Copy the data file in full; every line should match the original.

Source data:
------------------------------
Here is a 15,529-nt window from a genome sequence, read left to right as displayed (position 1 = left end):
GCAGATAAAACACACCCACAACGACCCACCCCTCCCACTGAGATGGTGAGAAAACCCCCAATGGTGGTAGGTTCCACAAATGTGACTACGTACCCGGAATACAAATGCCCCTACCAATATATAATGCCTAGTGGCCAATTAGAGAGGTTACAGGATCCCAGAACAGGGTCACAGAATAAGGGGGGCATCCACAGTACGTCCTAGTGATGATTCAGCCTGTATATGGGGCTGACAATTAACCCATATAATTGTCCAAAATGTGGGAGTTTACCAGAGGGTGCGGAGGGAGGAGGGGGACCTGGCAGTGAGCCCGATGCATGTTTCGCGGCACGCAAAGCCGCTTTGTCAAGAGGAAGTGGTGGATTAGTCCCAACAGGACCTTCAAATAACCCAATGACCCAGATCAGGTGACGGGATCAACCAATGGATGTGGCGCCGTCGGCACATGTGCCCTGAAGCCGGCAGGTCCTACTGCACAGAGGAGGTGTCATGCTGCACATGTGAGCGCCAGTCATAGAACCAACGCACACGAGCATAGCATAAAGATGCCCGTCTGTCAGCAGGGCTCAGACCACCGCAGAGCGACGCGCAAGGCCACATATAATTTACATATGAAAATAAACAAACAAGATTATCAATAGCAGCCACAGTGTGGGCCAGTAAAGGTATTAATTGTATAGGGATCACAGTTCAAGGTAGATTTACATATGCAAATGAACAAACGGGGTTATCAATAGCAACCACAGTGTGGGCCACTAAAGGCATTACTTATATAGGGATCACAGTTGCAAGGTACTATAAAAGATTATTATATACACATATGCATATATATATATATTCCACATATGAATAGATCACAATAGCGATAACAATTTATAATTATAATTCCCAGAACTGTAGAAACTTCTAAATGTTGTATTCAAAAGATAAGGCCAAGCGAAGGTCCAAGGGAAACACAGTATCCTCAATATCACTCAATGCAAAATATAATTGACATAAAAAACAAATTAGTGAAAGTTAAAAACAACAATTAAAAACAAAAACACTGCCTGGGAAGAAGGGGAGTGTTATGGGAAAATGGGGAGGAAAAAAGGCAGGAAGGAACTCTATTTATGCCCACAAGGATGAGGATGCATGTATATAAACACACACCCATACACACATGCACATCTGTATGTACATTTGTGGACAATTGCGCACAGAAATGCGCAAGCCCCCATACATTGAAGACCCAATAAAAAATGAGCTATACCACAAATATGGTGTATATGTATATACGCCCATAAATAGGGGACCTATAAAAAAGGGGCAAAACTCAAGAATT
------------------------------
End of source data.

Here is a 15,529-nt window from a genome sequence, read left to right as displayed (position 1 = left end):
GCAGATAAAACACACCCACAACGACCCACCCCTCCCACTGAGATGGTGAGAAAACCCCCAATGGTGGTAGGTTCCACAAATGTGACTACGTACCCGGAATACAAATGCCCCTACCAATATATAATGCCTAGTGGCCAATTAGAGAGGTTACAGGATCCCAGAACAGGGTCACAGAATAAGGGGGGCATCCACAGTACGTCCTAGTGATGATTCAGCCTGTATATGGGGCTGACAATTAACCCATATAATTGTCCAAAATGTGGGAGTTTACCAGAGGGTGCGGAGGGAGGAGGGGGACCTGGCAGTGAGCCCGATGCATGTTTCGCGGCACGCAAAGCCGCTTTGTCAAGAGGAAGTGGTGGATTAGTCCCAACAGGACCTTCAAATAACCCAATGACCCAGATCAGGTGACGGGATCAACCAATGGATGTGGCGCCGTCGGCACATGTGCCCTGAAGCCGGCAGGTCCTACTGCACAGAGGAGGTGTCATGCTGCACATGTGAGCGCCAGTCATAGAACCAACGCACACGAGCATAGCATAAAGATGCCCGTCTGTCAGCAGGGCTCAGACCACCGCAGAGCGACGCGCAAGGCCACATATAATTTACATATGAAAATAAACAAACAAGATTATCAATAGCAGCCACAGTGTGGGCCAGTAAAGGTATTAATTGTATAGGGATCACAGTTCAAGGTAGATTTACATATGCAAATGAACAAACGGGGTTATCAATAGCAACCACAGTGTGGGCCACTAAAGGCATTACTTATATAGGGATCACAGTTGCAAGGTACTATAAAAGATTATTATATACACATATGCATATATATATATATTCCACATATGAATAGATCACAATAGCGATAACAATTTATAATTATAATTCCCAGAACTGTAGAAACTTCTAAATGTTGTATTCAAAAGATAAGGCCAAGCGAAGGTCCAAGGGAAACACAGTATCCTCAATATCACTCAATGCAAAATATAATTGACATAAAAAACAAATTAGTGAAAGTTAAAAACAACAATTAAAAACAAAAACACTGCCTGGGAAGAAGGGGAGTGTTATGGGAAAATGGGGAGGAAAAAAGGCAGGAAGGAACTCTATTTATGCCCACAAGGATGAGGATGCATGTATATAAACACACACCCATACACACATGCACATCTGTATGTACATTTGTGGACAATTGCGCACAGAAATGCGCAAGCCCCCATACATTGAAGACCCAATAAAAAATGAGCTATACCACAAATATGGTGTATATGTATATACGCCCATAAATAGGGGACCTATAAAAAAGGGGCAAAACTCAAGAATT